Last week, I wrote about some solutions to the problems small organizations face when it comes time to hire full-time IT staff they can’t afford. Though it can be tough, there are ways to deal with the limitations of simply making server and network maintenance a part-time task for an inspired amateur in the organization. At the same time, there is a pair of issues I didn’t look at too closely.
Frequent Crossnodes contributor Beth Cohen dropped me a line to remind me that the longevity of these workers isn’t great: they’ll outgrow a limited role as their skills increase and their abilities improve. Eventually, unless their “real” job in your organization is compelling to them on its own, they’ll leave. She’s right, and that’s an issue that earns a firm tick in the “cons” column of leaving your IT administration to part-timers.
Managers can insulate against the turbulence this can cause by stressing documentation. If turnover’s an ongoing issue, though, it’s probably time to consider diverting the education expenses I encouraged you to invest in last week and shop around for a local consultant who doesn’t mind taking on small organizations. Many specialize in working out solutions for outfits that don’t want on-site personnel, and with the boom in networking appliances and free software, they can usually come up with something that “just runs” and won’t be too hard to fix quickly if something goes wrong.
There’s another issue consultants can help solve, which is the difficult and thorny issue of enforcing sane use of company computing resources.
A common drift in companies these days is to write up a fairly strict acceptable use policy (AUP) most users will sign either unthinkingly, or with a clear sense that they aren’t so much agreeing to the AUP as they are admitting that they read it. Some AUPs are well-composed and lucid rundowns of how company computing assets can be used, others seem to be oral histories of every Internet scare story of the past decade. I once saw one that was very clear there was to be “no ‘hot’ mail,” which really meant “no dirty chat,” but had the effect of scaring the daylights out of three elderly secretaries who swore they only used the popular free mail service at lunch to talk to their grandchildren and were now wondering if they’d be found out and fired.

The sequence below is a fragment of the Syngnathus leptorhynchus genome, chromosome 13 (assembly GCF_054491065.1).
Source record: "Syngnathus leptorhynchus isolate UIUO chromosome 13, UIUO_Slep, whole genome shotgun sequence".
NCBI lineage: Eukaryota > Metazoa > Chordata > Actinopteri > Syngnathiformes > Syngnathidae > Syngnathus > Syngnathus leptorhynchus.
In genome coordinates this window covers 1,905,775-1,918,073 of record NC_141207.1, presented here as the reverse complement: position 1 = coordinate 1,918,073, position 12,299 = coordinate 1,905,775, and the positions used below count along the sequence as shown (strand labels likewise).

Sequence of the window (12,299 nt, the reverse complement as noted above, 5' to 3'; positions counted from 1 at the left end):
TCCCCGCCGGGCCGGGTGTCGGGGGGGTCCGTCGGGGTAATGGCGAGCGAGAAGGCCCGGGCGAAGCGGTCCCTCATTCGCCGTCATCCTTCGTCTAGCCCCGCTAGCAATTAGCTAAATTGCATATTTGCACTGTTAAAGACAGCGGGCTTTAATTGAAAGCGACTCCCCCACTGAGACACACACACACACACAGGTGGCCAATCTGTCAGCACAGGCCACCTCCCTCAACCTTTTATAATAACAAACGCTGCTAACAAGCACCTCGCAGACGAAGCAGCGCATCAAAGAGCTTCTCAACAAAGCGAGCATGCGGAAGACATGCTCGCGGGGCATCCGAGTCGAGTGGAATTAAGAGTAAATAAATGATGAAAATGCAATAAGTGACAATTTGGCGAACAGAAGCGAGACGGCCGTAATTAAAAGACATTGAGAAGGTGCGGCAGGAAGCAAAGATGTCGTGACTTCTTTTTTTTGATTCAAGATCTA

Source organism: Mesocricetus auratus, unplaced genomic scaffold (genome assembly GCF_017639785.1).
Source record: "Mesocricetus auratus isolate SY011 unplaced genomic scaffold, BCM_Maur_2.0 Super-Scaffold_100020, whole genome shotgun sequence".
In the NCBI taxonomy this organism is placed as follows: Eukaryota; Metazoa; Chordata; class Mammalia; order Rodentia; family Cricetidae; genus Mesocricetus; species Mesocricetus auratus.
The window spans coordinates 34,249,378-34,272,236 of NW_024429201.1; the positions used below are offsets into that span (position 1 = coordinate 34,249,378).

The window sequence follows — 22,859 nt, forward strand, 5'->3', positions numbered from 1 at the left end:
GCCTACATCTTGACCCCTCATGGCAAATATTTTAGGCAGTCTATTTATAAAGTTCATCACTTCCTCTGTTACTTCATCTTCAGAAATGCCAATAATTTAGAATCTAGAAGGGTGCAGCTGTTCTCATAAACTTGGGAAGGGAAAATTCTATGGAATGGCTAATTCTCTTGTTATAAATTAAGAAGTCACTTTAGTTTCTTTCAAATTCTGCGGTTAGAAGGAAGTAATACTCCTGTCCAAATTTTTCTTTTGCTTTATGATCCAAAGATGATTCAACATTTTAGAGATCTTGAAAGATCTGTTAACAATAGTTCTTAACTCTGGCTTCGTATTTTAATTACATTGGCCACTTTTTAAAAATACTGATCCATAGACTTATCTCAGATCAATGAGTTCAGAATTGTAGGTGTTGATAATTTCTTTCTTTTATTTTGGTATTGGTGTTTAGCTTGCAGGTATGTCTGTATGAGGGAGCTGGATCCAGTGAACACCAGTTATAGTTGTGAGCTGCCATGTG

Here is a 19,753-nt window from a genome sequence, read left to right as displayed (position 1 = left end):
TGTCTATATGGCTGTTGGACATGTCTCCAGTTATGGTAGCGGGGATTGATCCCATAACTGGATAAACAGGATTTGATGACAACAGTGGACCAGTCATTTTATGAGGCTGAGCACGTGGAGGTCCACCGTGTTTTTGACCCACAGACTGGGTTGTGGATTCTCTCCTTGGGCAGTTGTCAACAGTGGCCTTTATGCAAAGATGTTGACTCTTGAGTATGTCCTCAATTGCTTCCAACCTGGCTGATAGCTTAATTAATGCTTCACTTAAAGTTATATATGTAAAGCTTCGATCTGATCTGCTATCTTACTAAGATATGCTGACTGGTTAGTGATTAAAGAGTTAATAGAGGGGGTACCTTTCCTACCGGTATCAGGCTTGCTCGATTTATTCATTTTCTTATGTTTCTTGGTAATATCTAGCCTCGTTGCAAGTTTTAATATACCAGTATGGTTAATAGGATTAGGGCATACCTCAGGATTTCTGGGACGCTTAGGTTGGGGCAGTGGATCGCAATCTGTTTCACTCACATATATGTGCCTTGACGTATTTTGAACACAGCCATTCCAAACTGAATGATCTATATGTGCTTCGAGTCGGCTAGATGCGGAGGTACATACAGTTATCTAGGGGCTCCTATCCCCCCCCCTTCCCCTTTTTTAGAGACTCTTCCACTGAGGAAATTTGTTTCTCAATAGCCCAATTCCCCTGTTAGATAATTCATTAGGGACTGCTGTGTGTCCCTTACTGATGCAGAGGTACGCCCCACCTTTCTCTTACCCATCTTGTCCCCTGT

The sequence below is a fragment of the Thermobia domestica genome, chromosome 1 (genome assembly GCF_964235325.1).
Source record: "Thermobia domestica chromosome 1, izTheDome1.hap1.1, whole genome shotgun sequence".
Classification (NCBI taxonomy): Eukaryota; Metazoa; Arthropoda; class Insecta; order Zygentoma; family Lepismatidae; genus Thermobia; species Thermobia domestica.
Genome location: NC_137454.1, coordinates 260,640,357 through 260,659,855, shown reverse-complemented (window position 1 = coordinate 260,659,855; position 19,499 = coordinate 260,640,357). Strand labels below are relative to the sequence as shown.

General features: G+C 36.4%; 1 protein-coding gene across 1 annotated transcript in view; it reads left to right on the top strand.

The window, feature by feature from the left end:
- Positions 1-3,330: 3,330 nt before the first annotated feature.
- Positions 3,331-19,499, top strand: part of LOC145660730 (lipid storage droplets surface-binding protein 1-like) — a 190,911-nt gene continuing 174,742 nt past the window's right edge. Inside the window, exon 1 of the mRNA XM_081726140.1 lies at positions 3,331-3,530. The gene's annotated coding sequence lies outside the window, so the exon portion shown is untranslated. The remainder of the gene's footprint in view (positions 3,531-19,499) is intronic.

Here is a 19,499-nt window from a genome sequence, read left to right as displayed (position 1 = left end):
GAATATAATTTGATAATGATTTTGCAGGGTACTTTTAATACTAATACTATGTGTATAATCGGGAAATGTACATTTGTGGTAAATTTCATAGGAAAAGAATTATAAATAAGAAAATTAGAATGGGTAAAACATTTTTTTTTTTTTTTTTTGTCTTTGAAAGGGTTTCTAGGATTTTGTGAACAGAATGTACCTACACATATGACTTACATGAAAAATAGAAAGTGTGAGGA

When a real violation of the same AUP resulted in quiet disciplinary action, rumors flew because a monitoring technology no one knew about had been used in seemingly uneven and random enforcement. Because a part time technologist had been involved, it created a truly unpleasant atmosphere between her and the people she worked with away from the server room, who became worried she was spying on them to advance in office politics.
Though there are a few notable exceptions, most full-time, professional IT people (and certainly outside consultants) don’t have the time or will to snoop arbitrarily, and generally have some strong cultural inclinations against it. Because they’re separated from the rest of the staff organizationally, there’s no perceived advantage to being able to read a rival office worker’s correspondence with the boss.
It’s a conundrum, because policies need to be enforced, and organizations where there’s no full-time IT staff will tend to be more lax where observance of an AUP is concerned.
The most important thing to remember is that attempts at secrecy are pointless and damaging compared to simply informing your staff that one of their number will be handling enforcement, and that their peer’s performance will be evaluated as much on his ethical and reasonable conduct as it is his ability to ferret out mp3 hoarders or compulsive personal instant messaging.
It’s also important to remember that the stress this sort of enforcement can cause might be more than you want to deal with, in which case a low-maintenance appliance periodically serviced by an independent consultant should look more attractive. Either way, openness and a solid AUP that addresses concrete concerns instead of out-of-touch rumors will save you some turmoil.
Michael Hall is the Managing Editor of Crossnodes.